Franchising isn’t the only option to grow your business! You can also license others to use your brand. Whether you should franchise or license your business largely depends on the amount of control you wish to have over your business network and the level of ongoing responsibilities you are willing to commit to.

A licence agreement is a contract which involves a business (the licensor) giving another person or company (the licensee) the right to use something it owns (such as a trade mark, or a particular product or service).

These licences often don’t contain detailed requirements and stipulations regarding how the licensee should operate the business. These licences simply give the licensee the right to use the brand for a fee with little in the way of guidance and compliance requirements regarding how the business should operate under the brand.

By contrast, a franchisor exercises a significantly greater level of control over franchisees than a licensor.

Franchise agreements contain clear directions on how the franchisee must operate the business and give detailed specifications on the level and type of marketing that each franchisee must carry out when selling to customers.


Key Characteristics of a Franchise and a Licence

Criteria Franchise Licence
Marketing Common marketing plan for all franchisees Licensees determine their own marketing activities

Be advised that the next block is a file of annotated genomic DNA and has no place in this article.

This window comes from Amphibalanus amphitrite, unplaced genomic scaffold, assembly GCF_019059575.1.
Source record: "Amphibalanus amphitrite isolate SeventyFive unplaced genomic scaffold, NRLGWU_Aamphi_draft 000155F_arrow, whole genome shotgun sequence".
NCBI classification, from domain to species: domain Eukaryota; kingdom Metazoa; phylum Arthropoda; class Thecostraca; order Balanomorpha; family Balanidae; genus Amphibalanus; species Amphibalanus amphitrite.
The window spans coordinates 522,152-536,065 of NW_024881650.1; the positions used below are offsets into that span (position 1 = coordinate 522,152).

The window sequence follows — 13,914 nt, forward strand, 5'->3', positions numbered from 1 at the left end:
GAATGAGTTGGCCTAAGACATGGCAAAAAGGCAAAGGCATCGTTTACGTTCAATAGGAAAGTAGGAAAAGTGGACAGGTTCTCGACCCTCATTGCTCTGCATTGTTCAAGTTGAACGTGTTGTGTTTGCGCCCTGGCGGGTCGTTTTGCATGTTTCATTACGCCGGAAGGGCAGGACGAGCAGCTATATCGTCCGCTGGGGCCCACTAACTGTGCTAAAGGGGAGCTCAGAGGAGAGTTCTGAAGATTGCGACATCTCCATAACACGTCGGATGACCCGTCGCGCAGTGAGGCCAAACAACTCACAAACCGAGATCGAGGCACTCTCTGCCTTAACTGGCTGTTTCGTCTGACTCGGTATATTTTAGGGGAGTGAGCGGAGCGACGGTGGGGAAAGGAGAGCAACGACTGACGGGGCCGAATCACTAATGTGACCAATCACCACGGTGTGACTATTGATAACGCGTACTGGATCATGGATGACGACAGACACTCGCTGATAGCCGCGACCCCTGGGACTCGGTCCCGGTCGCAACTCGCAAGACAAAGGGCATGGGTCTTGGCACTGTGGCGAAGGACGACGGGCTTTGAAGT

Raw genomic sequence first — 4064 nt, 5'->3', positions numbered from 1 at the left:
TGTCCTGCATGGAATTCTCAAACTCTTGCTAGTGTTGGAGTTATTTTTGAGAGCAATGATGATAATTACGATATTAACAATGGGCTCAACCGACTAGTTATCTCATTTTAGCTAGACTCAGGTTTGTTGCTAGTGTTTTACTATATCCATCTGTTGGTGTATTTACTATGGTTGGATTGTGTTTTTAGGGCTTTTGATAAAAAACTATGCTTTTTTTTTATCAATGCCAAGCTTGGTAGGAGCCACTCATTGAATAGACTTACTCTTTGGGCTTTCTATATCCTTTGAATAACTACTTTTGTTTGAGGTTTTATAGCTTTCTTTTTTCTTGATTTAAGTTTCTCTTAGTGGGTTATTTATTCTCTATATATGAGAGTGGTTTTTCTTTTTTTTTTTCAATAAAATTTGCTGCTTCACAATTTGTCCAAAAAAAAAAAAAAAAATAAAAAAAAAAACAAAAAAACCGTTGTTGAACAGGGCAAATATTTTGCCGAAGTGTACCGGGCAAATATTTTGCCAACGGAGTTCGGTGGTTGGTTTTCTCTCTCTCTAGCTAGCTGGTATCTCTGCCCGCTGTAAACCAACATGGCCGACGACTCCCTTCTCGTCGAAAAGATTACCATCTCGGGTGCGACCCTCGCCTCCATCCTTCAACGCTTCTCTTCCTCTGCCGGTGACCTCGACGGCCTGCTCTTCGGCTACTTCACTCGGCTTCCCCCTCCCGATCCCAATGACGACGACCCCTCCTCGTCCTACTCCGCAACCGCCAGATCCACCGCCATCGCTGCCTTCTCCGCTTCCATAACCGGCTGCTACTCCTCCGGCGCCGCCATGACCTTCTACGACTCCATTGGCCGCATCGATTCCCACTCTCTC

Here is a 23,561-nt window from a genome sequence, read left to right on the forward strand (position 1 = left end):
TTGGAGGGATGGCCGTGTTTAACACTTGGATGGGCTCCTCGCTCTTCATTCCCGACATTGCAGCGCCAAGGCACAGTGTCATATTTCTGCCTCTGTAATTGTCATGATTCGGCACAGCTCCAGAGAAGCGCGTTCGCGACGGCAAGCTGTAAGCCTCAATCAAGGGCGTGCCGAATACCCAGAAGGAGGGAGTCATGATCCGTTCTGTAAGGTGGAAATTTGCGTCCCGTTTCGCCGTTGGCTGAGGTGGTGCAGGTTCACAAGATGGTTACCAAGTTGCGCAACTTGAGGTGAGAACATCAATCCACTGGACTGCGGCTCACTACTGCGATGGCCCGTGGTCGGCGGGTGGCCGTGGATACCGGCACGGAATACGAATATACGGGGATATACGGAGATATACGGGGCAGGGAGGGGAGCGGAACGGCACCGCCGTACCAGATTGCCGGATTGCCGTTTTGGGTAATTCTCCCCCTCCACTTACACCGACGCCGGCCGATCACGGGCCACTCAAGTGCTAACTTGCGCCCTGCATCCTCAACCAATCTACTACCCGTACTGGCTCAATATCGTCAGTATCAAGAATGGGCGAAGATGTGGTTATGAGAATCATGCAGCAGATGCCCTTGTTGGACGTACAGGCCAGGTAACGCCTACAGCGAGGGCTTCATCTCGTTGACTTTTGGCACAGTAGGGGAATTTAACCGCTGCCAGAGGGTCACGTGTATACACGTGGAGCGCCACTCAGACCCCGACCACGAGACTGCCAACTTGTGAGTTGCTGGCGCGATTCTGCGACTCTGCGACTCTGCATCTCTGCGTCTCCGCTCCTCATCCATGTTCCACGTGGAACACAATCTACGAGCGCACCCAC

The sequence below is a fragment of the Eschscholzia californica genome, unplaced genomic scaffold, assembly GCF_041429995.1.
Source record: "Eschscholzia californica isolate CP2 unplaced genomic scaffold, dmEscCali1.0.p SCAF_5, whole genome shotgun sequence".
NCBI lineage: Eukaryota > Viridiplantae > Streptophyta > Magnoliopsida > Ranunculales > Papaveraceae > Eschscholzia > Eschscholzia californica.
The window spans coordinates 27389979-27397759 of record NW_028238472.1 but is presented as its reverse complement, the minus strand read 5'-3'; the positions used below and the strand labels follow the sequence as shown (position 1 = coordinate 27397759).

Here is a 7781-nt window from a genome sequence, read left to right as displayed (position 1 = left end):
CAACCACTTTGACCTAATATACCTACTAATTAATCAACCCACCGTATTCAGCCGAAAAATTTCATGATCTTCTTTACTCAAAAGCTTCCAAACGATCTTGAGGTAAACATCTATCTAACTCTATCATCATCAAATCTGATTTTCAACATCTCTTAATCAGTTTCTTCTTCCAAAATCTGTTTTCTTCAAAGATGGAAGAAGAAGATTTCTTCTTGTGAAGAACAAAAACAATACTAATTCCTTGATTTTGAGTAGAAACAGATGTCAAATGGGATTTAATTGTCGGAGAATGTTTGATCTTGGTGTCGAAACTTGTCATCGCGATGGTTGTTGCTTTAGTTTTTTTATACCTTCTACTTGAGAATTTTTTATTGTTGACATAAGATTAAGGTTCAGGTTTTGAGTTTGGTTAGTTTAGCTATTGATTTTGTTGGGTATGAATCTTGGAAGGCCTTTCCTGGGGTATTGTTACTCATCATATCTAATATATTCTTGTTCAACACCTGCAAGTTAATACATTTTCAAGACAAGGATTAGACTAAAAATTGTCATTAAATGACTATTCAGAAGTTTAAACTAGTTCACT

Systems The franchisor dictates the exact methods and systems (such as uniforms, fit-out and location) to be adopted by the franchisee Licensees are free to develop their own system for operating their business (e.g. fitting out their storefront as they please)
Performance Monitoring The franchisor monitors performance, such as through stipulating minimum performance criteria/quotas No requirement to comply with performance criteria
Fees Franchisees pay certain fees, which could include payments to a marketing fund Licensees pay certain fees. The licensor does not operate a marketing fund
Intellectual Property Franchisees use the trade marks and intellectual property of the franchisor Licensees use the trade marks and intellectual property of the licensor


Although a franchise system provides you with a much greater level of control than a licence, it also comes with greater ongoing obligations as franchisor (such as annual financial reporting and support and training of franchisees).

If you opt for a licence agreement, keep it simple. It’s tempting to include clauses in your contract relating to the branding and appearance of the licensee’s business. However, doing so risks bringing your licence agreement into the realm of a franchise. The Franchise Code of Conduct (the Code) sets out specific elements that must exist for a particular arrangement to be considered a franchise. If those elements exist, you will have a franchise agreement, even if that is not what you intended. You should speak to a lawyer to understand whether your arrangement is a franchise or a licence as each arrangement differs in terms of legal obligations and level of control.


Do you have a question about expanding your business? Get in touch with our franchise lawyers on 1300 544 755 or filling out the form on this page.

This article was an extract from LegalVision’s Franchisor Toolkit. Download the free 32-page toolkit featuring case studies from leading Australian franchisors.

About LegalVision: LegalVision is a tech-driven, full-service commercial law firm that uses technology to deliver a faster, better quality and more cost-effective client experience.
Tim Mak

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